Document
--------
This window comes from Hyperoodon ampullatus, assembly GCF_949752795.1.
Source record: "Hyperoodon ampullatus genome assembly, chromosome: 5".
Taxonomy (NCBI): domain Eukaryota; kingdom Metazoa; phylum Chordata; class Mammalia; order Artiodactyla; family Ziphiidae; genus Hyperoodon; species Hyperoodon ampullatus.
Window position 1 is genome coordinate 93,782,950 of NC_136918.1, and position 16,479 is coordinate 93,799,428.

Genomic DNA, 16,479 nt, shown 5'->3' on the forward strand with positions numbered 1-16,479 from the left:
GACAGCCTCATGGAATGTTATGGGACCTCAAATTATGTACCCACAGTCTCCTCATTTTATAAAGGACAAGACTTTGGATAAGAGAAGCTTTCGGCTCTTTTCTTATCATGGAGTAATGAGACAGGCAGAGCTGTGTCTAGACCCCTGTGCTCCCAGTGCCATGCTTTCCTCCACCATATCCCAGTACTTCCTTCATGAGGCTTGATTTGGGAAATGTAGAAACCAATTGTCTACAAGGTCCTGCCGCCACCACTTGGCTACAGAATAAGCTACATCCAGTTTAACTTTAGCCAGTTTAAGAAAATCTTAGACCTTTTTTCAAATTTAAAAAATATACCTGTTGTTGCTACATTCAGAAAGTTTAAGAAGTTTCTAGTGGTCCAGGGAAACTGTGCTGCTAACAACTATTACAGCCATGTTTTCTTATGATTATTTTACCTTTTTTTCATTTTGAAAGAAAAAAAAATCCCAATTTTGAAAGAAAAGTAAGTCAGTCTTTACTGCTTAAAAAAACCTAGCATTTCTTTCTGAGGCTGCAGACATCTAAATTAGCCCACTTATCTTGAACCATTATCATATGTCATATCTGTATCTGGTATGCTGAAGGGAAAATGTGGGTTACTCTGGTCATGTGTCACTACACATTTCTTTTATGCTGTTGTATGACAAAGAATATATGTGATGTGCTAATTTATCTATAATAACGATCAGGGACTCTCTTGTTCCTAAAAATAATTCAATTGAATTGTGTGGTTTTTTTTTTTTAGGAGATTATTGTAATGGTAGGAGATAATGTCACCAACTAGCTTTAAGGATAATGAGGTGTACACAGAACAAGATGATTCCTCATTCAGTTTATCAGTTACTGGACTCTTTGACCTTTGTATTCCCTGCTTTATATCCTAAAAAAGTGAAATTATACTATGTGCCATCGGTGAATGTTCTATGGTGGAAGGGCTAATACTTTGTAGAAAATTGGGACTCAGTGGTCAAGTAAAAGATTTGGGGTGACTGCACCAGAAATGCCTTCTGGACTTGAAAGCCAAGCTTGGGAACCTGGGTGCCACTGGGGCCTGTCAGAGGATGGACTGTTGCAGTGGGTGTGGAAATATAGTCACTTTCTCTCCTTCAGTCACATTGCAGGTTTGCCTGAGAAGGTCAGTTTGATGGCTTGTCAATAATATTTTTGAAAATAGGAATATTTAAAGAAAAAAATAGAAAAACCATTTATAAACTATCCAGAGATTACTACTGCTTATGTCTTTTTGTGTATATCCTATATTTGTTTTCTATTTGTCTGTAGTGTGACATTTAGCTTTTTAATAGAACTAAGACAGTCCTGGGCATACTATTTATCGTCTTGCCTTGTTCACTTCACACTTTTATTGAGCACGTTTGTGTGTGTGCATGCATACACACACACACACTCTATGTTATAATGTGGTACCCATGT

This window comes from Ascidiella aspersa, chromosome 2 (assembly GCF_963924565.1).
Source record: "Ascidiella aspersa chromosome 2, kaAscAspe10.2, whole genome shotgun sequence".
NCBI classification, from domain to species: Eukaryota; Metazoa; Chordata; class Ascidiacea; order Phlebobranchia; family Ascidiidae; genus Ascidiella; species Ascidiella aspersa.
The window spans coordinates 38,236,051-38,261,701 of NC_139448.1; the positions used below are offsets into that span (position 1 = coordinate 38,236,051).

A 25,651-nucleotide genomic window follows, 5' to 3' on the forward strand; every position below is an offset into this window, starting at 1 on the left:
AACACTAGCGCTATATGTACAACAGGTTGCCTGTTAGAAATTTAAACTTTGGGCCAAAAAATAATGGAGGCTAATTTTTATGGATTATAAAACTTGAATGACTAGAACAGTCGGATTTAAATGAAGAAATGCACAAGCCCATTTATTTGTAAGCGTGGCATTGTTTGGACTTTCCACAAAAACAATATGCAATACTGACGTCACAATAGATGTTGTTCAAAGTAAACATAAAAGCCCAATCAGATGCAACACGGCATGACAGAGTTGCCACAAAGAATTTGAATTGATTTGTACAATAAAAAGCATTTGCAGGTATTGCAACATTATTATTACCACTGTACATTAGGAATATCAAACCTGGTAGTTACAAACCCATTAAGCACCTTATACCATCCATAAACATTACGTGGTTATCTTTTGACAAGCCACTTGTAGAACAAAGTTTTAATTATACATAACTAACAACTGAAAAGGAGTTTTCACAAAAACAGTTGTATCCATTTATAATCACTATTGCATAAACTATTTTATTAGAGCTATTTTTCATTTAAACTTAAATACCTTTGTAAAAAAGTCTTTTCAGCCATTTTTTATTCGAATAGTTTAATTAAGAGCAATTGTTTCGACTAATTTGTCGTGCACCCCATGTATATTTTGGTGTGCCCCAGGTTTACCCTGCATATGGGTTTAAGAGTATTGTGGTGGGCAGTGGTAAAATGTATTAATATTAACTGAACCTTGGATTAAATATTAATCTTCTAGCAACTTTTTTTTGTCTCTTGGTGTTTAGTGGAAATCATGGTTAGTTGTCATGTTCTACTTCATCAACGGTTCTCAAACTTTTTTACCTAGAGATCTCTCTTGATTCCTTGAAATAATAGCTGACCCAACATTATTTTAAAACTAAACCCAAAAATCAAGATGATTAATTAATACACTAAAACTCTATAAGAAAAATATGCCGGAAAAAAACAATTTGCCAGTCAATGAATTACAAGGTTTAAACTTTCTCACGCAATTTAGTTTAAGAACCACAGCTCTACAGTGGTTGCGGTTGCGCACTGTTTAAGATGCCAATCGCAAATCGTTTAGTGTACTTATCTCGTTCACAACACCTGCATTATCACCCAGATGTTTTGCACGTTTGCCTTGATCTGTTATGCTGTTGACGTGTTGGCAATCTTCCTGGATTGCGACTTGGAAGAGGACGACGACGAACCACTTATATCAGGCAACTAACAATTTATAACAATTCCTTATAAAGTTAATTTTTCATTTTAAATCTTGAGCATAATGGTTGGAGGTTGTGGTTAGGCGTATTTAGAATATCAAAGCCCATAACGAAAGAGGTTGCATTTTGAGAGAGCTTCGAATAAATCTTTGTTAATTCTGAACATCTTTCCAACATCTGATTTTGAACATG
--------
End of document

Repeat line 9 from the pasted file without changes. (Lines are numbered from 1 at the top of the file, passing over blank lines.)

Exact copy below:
NCBI classification, from domain to species: Eukaryota; Metazoa; Chordata; class Ascidiacea; order Phlebobranchia; family Ascidiidae; genus Ascidiella; species Ascidiella aspersa.